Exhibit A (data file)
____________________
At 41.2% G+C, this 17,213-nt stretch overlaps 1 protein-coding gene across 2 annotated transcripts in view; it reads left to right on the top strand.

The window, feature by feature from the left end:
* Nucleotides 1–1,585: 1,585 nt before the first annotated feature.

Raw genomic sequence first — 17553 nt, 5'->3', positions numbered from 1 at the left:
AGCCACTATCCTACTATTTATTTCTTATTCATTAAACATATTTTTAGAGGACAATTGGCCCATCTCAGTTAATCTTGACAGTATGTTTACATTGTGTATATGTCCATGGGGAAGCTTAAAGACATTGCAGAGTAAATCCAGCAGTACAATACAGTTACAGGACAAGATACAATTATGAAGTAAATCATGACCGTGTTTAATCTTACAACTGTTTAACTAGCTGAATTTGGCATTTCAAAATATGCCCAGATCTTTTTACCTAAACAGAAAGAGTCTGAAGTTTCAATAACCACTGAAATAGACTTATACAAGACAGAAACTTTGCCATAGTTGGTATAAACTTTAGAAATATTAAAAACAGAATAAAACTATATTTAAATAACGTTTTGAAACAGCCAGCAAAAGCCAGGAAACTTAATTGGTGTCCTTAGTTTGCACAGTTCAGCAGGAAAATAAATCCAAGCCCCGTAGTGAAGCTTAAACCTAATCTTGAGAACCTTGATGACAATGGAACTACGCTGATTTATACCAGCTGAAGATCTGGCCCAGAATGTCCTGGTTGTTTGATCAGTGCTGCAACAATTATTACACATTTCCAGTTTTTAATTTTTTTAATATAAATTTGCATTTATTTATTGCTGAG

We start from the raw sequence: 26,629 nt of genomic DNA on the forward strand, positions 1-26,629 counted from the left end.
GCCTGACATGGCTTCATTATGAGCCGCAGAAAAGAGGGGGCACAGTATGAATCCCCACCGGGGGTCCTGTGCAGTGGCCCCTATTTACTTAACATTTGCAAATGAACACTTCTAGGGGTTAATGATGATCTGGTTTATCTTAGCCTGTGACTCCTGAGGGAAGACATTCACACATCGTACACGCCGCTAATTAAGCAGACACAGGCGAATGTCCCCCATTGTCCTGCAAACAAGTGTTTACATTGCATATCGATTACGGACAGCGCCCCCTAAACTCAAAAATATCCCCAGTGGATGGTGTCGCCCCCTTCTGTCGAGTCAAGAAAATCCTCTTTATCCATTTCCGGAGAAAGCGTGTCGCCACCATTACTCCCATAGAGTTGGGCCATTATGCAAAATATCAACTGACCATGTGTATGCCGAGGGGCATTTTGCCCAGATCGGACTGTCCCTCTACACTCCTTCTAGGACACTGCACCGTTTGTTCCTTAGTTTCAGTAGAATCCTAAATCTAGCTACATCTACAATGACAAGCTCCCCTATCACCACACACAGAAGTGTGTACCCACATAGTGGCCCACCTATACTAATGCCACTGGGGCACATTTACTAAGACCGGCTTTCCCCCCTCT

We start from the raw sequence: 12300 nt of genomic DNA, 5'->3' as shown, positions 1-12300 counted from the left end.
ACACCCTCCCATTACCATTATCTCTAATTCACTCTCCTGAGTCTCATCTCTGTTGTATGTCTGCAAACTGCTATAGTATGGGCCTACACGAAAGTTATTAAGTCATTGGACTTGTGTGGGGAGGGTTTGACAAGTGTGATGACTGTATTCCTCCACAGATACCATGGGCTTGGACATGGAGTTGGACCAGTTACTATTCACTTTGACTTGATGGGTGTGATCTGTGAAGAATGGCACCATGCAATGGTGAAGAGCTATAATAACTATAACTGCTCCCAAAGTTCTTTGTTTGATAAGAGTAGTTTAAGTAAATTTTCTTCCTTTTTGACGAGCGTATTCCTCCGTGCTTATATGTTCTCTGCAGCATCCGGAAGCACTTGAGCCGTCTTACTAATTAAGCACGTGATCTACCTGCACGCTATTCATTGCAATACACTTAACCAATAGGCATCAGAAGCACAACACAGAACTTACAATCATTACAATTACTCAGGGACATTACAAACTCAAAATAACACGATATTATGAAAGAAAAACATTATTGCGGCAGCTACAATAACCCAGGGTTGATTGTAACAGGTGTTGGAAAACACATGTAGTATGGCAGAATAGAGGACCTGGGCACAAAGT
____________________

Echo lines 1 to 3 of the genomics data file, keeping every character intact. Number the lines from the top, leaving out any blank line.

At 41.2% G+C, this 17,213-nt stretch overlaps 1 protein-coding gene across 2 annotated transcripts in view; it reads left to right on the top strand.

The window, feature by feature from the left end:
* Nucleotides 1–1,585: 1,585 nt before the first annotated feature.